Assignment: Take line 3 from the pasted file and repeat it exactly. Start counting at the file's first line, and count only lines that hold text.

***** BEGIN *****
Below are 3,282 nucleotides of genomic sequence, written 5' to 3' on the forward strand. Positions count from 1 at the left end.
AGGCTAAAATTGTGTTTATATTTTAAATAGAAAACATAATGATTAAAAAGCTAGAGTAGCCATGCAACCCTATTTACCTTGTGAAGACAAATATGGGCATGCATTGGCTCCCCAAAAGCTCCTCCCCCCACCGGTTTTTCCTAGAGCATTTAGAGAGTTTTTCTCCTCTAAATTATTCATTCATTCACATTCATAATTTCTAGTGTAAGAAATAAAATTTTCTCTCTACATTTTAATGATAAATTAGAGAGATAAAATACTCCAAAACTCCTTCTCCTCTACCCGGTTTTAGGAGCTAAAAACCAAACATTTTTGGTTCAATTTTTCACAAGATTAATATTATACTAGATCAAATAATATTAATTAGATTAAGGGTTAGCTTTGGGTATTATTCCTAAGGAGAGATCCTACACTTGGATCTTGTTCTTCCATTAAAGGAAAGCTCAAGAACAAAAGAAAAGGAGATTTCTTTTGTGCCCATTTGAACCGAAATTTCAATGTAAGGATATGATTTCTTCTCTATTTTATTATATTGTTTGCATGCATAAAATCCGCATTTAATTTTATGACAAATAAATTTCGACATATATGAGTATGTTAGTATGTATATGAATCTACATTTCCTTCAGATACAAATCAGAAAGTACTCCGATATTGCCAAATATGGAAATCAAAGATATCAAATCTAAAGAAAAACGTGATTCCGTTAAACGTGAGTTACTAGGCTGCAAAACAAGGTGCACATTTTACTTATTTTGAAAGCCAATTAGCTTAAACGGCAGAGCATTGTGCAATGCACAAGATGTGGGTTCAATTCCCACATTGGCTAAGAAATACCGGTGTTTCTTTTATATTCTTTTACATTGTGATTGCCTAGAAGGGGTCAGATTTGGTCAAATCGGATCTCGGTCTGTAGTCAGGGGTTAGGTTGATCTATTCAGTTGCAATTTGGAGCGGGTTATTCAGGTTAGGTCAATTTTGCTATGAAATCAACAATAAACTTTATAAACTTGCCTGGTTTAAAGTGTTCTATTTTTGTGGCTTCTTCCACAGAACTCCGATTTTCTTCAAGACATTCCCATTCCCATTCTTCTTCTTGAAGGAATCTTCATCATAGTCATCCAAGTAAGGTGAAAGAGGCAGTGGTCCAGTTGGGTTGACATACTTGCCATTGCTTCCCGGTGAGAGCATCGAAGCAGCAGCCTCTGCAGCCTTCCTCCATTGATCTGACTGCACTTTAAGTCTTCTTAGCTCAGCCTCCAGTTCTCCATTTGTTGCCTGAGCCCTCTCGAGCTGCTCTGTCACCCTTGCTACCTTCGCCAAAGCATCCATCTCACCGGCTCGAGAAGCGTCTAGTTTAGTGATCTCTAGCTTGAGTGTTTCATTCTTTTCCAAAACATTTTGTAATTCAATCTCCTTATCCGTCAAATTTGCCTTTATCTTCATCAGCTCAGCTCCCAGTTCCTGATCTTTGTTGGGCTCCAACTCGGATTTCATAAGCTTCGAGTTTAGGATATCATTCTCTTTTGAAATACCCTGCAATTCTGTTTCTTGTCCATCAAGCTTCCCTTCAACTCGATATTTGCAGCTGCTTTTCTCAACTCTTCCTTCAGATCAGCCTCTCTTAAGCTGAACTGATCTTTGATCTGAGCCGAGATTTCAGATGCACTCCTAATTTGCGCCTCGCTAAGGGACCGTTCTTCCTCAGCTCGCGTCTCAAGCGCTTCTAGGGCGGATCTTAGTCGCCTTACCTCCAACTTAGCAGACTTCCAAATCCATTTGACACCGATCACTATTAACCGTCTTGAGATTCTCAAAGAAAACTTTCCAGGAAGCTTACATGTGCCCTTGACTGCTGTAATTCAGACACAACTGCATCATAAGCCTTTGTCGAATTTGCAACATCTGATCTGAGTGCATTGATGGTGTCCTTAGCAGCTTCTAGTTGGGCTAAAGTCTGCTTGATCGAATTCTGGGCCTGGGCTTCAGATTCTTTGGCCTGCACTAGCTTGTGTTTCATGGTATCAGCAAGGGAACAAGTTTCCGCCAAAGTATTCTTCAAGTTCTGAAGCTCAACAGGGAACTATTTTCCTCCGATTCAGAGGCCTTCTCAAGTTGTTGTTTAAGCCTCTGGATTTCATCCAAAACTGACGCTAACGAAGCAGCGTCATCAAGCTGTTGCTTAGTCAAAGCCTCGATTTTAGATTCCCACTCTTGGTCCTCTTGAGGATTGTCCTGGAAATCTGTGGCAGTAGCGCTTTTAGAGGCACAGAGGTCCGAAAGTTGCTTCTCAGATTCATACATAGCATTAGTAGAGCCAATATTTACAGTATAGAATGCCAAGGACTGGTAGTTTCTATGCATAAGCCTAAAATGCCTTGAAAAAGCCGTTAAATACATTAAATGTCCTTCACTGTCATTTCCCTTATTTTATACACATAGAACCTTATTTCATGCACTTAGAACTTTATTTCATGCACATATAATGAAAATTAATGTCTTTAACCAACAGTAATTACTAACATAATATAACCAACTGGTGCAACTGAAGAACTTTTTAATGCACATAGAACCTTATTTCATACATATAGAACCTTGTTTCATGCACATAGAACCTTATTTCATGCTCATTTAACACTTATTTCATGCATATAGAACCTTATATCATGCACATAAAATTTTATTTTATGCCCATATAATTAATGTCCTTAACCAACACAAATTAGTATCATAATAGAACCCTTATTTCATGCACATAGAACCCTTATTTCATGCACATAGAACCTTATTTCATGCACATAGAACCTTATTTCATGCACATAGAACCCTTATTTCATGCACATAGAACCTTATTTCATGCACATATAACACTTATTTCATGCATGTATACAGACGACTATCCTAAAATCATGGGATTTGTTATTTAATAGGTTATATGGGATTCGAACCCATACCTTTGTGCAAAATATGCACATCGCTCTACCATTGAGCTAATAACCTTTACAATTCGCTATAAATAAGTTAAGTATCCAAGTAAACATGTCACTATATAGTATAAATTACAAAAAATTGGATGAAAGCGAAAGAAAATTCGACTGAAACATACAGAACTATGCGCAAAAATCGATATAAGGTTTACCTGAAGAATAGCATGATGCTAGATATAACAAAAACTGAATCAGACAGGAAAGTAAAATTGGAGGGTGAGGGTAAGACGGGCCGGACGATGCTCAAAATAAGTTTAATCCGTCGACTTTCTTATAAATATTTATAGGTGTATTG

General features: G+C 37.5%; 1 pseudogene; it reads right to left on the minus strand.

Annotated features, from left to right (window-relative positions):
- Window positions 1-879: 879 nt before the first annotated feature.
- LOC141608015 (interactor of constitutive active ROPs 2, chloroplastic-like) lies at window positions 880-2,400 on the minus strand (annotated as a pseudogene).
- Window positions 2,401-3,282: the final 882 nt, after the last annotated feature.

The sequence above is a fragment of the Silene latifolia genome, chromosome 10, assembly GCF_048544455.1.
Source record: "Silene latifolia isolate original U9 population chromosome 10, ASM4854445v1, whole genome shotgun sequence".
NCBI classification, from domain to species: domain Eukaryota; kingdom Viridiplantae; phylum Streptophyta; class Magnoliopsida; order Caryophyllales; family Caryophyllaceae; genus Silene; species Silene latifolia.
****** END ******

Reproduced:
General features: G+C 37.5%; 1 pseudogene; it reads right to left on the minus strand.